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What is an appropropriate response?
Political and philosophical considerations after the attack on the Word Trade Center

A foolish crusade
Following in Lord Roberts's footsteps would be a fatal mistake for the West

Peter Oborne
September 23, 2001

Tony Blair is famously fond of telling Muslim audiences that he reads the 
Koran. To others, he sings different tunes. When interviewed by the Daily 
Telegraph before the election, he claimed that he was greatly enjoying the
memoirs of Field Marshal Lord Roberts, the greatest and most belligerent of
nineteenth-century imperialists, whose most noteworthy achievement was the 
march on Kandahar to relieve Lt General James Primrose in 1879. It took 
Roberts 22 days to move his army 313 miles across Afghanistan's hostile 
terrain. At the end of it, he obliterated the enemy.

Roberts is the only general to have emerged with flying colours from an 
expedition into Afghanistan in the last 200 years. One can only hope that 
his example hasn't given the Prime Minister the wrong idea. Some of the 
simple certainties, not to mention the underlying attitudes, of Roberts's 
campaign have been at large over the last 10 days. President Bush's call 
for a crusade and his demand to get bin Laden 'dead or alive' would have 
chimed with the jingoism of the Victorian empire.

It is hard to tell whether the President really means what he says, or 
what Tony Blair privately thinks. But judging from their public statements,
the strategy of these two men looks 100 per cent wrong. The kind of 
retribution they are talking about seems self-defeating and mad.

The British, of all people, should know that talk of defeating terrorism 
through salutary punishment is hopeless. Our bitter experience with the 
IRA shows that. The IRA survived and flourished because it enjoyed the 
active or tacit support of the Catholic population in Northern Ireland, 
the sympathy of the southern Irish state and financial backing from the 
greater Irish diaspora. Reprisals, however rational or justified by IRA 
barbarity, merely had the effect of making matters worse. Just as the IRA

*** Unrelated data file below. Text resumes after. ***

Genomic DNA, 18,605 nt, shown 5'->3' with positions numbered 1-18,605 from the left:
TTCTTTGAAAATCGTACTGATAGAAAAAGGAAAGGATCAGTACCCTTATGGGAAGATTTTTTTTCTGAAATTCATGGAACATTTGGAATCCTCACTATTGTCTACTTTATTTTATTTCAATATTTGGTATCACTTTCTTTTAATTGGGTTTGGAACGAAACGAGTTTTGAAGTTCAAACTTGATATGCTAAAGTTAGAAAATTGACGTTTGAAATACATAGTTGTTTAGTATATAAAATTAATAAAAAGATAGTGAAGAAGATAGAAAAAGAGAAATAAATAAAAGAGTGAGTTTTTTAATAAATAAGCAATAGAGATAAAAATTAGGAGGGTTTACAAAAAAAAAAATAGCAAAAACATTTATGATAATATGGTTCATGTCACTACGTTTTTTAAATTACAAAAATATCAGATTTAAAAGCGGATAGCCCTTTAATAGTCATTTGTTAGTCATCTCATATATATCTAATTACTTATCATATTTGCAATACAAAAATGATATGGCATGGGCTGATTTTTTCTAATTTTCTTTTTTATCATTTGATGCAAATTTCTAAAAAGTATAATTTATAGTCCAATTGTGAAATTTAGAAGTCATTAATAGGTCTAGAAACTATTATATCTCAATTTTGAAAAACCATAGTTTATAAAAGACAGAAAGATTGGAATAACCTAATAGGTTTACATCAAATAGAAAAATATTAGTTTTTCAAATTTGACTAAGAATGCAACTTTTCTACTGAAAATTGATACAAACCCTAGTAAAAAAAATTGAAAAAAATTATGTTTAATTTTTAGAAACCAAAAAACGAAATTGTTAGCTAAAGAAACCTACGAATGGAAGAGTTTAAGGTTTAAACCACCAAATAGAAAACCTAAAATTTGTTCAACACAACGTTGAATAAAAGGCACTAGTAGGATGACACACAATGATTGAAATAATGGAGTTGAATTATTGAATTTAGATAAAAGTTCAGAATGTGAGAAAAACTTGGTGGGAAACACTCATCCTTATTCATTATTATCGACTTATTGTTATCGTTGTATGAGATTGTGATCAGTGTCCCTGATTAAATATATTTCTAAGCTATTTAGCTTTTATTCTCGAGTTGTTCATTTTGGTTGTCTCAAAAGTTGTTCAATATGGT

enjoyed the support of the wider Irish community, so bin Laden's 
organisation enjoys support in the wider Muslim world.

That is because, whether we like it or not, both organisations are using a
genuine grievance. Peace in Ulster has only become possible now that 
Britain has started to address nationalist concerns. Anyone who thinks 
that Arab terrorism can be defeated until the Palestine situation is 
resolved is dreaming. The thought of the West taking reprisals against bin
Laden without demanding major concessions from Israel makes the blood run 

Clumsy reprisals will simply inflame Muslim opinion and that is bin 
Laden's objective. It is clear that his real aim is not the destruction of
America but the eviction of the pro-Western regimes in Saudi Arabia and 
neighbouring countries.

It is not difficult to envisage a series of popular uprisings sweeping 
aside all moderate Muslim governments. Any attempt by the West to save, 
say, Saudi Arabia, might be greeted by terrorist reprisals that would make
the World Trade Centre atrocity look like an aperitif.

The consequences of such a turn of events are far worse than oil at $100 a
barrel and economic depression. A new Middle East power block would have 
emerged, allying twenty-first century technology with a medieval mind-set.
It would have the wealth to buy nuclear weapons and delivery systems to go 
with them. A new Cold War would have started. But this time, the men with 
their fingers on the button would have a proven disregard for human life, 
including their own. This is one possible future if George Bush and Tony 
Blair miscalculate over the next days and weeks.

In any case, action against Afghanistan and other Muslim powers, while 
appeasing public sentiment in America, would achieve nothing. The great 
point about last week's atrocities is that they were inside jobs. The same
will apply in the future. Many of the hijackers were educated in the West. 
If any country can be accused of abetting terrorism it is Britain, where 
terrorists can use our asylum laws to obtain entry and resist extradition 
through our human rights legislation.

We do not guard our borders effectively and it is inconceivable that fresh
terrorists will not make use of this weakness. It is criminally negligent 
of the Government to allow such a situation to persist.

So Blair and Bush seem to have got it the wrong way round. Abroad, they 
are targeting Afghans and others who present no threat. At home, they are 
failing to take the tough steps that would protect their citizens from an 
insidious deadly menace.

This war, if it is a war, is a conflict between Old and New Testament. It 
is between those who value human life and those who do not. If the West 
goes down the way of revenge, as Bush especially seems ready to do, than 
it will lose. Both the President and the Prime Minister affect to be 
Christians. They might care to contemplate, before they order troops into 
action, how Christ would have reacted.

We have heard plenty of talk about retribution. It would now be fine to 
hear both men say that the West does not believe in taking innocent lives.
That is what the terrorists did on 11 September. If we respond in the same 
way, they will have won.